The Skinny on Fat: Why You Need Fat to Lose Weight

You've been told for years how bad fats can be for your heart, your waist and your overall health. So naturally, besides an avocado here or a little olive oil there, you've pretty much eliminated it from your eating plan altogether. Fat, it turns out, can actually be your best friend when you're trying to shed a few pounds.

Here are a few fun facts about fat:

  • Fat is a macronutrient, a basic component of every eating plan, which means you need it!
  • Fats help you absorb important vitamins, such as A, D and E, so if your diet doesn't contain healthy fats, chances are you're not absorbing these key nutrients.
  • Fats are vital for your nervous system.
  • Eating fats may also reduce your chance of developing heart disease.

So how does eating fat help you lose weight? Simple. It boosts the liver's function of releasing fat so that it's more readily available to burn fat.

Yes, you need fat to burn fat.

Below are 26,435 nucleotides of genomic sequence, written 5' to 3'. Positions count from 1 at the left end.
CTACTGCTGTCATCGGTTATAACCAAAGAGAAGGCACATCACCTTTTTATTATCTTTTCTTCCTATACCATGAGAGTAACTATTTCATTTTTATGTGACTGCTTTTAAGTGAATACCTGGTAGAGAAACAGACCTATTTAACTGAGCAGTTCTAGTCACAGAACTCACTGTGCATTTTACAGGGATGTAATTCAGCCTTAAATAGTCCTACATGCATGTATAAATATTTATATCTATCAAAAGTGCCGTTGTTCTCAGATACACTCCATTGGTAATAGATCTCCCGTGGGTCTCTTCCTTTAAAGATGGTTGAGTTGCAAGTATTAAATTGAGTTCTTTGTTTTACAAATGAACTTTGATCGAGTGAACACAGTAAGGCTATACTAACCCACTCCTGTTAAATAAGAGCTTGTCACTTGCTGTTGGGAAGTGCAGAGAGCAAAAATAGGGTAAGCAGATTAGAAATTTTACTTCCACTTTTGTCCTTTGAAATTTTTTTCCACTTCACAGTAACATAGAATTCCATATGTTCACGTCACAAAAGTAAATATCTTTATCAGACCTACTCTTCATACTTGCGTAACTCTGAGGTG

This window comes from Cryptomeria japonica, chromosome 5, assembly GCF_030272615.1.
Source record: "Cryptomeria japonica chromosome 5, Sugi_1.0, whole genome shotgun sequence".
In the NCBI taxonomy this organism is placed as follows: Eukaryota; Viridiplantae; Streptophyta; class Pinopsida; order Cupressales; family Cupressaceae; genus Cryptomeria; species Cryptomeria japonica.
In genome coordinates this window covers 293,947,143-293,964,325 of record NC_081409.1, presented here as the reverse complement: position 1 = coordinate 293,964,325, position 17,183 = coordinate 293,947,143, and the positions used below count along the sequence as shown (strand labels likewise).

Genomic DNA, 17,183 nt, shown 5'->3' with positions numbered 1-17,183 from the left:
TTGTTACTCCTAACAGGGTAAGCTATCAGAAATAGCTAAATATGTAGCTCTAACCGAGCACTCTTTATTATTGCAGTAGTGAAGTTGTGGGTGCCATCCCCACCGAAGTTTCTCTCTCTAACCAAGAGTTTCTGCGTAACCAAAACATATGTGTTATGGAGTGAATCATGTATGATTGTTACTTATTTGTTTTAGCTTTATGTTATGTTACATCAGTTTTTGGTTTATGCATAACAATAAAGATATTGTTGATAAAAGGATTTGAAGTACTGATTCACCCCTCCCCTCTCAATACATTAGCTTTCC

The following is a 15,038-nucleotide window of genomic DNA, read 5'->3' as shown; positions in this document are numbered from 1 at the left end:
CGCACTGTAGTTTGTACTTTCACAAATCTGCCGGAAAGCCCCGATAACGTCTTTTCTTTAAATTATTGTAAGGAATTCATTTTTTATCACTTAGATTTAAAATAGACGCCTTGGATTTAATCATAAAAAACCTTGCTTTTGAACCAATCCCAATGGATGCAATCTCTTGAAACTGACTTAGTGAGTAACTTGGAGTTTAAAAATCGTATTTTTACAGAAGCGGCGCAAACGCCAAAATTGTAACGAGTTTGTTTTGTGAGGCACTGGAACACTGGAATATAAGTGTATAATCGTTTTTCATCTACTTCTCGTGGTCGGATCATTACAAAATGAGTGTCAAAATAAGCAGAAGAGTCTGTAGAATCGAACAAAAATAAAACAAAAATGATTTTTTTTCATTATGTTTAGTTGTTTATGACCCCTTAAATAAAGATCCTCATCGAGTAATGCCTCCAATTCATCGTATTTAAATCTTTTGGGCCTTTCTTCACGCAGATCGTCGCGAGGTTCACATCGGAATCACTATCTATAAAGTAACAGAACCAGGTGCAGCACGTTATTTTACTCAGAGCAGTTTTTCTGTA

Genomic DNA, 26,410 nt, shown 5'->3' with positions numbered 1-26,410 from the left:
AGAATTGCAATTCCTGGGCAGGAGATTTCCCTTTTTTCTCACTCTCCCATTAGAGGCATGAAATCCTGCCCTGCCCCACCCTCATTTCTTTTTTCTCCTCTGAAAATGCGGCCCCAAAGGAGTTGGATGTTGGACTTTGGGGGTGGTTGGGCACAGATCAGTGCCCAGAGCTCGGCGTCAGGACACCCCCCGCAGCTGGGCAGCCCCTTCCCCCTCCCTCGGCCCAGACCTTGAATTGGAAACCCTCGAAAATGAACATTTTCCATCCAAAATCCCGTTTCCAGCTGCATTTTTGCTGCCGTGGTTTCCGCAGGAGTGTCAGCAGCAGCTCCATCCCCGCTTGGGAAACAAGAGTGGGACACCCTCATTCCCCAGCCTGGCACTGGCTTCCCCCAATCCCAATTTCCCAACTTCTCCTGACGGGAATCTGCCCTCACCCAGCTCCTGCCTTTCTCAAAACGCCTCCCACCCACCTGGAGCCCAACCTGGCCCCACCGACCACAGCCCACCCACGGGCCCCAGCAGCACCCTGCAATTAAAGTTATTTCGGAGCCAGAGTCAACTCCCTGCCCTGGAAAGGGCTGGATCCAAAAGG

The key: choose the good-for-you fats and limit the bad kinds.

Unsaturated fats, such as monounsaturated fats and polyunsaturated fats, are the "good" fats. They help raise good (HDL) cholesterol and lower bad (LDL) cholesterol. They protect against plaque building up in your arteries. And according to research, unsaturated fats also help prevent belly fat. Additionally, these healthy fats may help boost brain function, strengthen the immune system and improve your mood. These healthy fats pack a mighty punch when it comes to your total health!

So what kinds of fats are good for you?

  • Olives
  • Olive oil
  • Coconut oil
  • Almonds
  • Cashews
  • Peanuts
  • Nut butters
  • Avocados
  • Fatty fish, such as salmon and mackerel
  • Flaxseeds
  • Walnuts

Surprisingly, ingestion of some saturated fats may help improve total fat loss, too. How? Saturated fat encourages healthy liver function, which in turn helps your body burn more fat. In fact, low carb diets high in saturated fat can actually lead to more weight loss than low-fat diets. The key here is to select organic sources, especially for butter, beef, pork and chicken.

Try to stay away from trans-fat, which are typically found in fried foods like French fries, doughnuts and chips.